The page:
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By William K. Klingaman

The Emancipation Proclamation eternally replaced the process American historical past. In Abraham Lincoln and the line to Emancipation, William Klingaman offers a much-needed well known heritage of the making of the Emancipation Proclamation and its next impression on race family in America.

In the culture of Garry Wills's award-winning Lincoln at Gettysburg, Klingaman reconstructs the occasions that resulted in Lincoln's momentous determination. he's taking us from Lincoln's inauguration during the outbreak of the Civil conflict and the Confederates' early army victories. regardless of the Abolitionists' urging, Lincoln was once reluctant to factor an edict releasing the slaves lest it alienate unswerving border states. A succession of army reverses led Lincoln to attempt to procure congressional approval of sluggish, compensated emancipation. but if all his plans failed, Lincoln eventually begun drafting an emancipation proclamation as an army weapon-what he defined as his "last card" opposed to the rebellion.

Finally issued on January 1, 1863, the Emancipation Proclamation didn't finish the war-or slavery-overnight, and Klingaman follows the tale via extra years of bloody conflict sooner than ultimate Union victory and Lincoln's tragic assassination. The publication concludes with a quick dialogue of ways the Emancipation Proclamation-its language and the situations during which it used to be issued-have formed American background.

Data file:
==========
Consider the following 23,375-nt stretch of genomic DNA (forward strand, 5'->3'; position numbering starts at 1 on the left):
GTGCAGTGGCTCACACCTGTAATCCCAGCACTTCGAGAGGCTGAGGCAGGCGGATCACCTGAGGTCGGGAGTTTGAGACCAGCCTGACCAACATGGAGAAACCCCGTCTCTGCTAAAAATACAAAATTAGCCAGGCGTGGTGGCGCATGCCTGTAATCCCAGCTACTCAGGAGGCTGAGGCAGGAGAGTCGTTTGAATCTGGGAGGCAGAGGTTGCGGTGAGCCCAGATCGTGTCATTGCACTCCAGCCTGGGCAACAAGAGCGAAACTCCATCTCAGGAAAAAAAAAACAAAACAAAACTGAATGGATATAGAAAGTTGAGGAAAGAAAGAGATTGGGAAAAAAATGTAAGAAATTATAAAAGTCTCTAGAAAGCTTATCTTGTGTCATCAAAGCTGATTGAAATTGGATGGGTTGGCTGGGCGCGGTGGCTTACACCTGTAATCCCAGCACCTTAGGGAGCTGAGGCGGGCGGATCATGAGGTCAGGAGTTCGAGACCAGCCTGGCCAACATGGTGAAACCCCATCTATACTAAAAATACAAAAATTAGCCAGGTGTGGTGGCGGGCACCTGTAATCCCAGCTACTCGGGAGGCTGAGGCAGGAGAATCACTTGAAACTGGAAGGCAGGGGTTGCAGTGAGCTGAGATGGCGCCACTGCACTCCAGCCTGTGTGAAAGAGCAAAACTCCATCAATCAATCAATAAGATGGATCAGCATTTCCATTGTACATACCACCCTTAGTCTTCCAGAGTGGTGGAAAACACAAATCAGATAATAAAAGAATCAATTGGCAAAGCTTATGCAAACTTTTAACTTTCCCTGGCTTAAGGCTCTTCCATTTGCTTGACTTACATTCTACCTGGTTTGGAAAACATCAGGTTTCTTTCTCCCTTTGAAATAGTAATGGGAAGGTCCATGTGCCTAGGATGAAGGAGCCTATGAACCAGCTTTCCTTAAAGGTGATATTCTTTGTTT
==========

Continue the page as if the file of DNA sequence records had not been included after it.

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The following day, the pres46 T H E W H I T E M A N ’ S WA R ident summoned Congress to a special session, to begin on July 4. To defend the Union—and particularly Washington—in the meantime, Lincoln called for 75,000 militiamen to serve for ninety days, the maximum period permitted by law. Defending the Capital In his call for troops, Lincoln made it clear that his only goal was to preserve “the honor, the integrity, and the existence of our National Union . . ” Nowhere in his public statements did the president attack slavery or discuss the possibility of emancipation.

38 T H E W H I T E M A N ’ S WA R Lincoln rarely acted impulsively. ” Under the circumstances, he really had little choice. The government did not have 20,000 troops to reinforce Sumter, since the entire United States Army numbered a mere 16,000 regulars. Besides, Lincoln knew that only a minority of voters of the states still in the Union had elected him, and he was uncertain whether the northern public would support military action to retain Fort Sumter. Congressional Republicans disagreed among themselves as to what Lincoln should do about Sumter.

If you will guarantee me the State of Virginia I shall remove the troops. ” In the absence of a clear signal from Lincoln about his position— Cameron later complained that nothing was ever really decided at Cabinet meetings—the discussion around the large oak table in the president’s office deteriorated. Lincoln sent his advisers on their way with a request for their written opinions on a proposal to provision Sumter by sea, without sending any troop reinforcements. The following day, March 10, Lincoln discovered that Scott had done nothing to develop plans to reinforce Sumter and Pickens.

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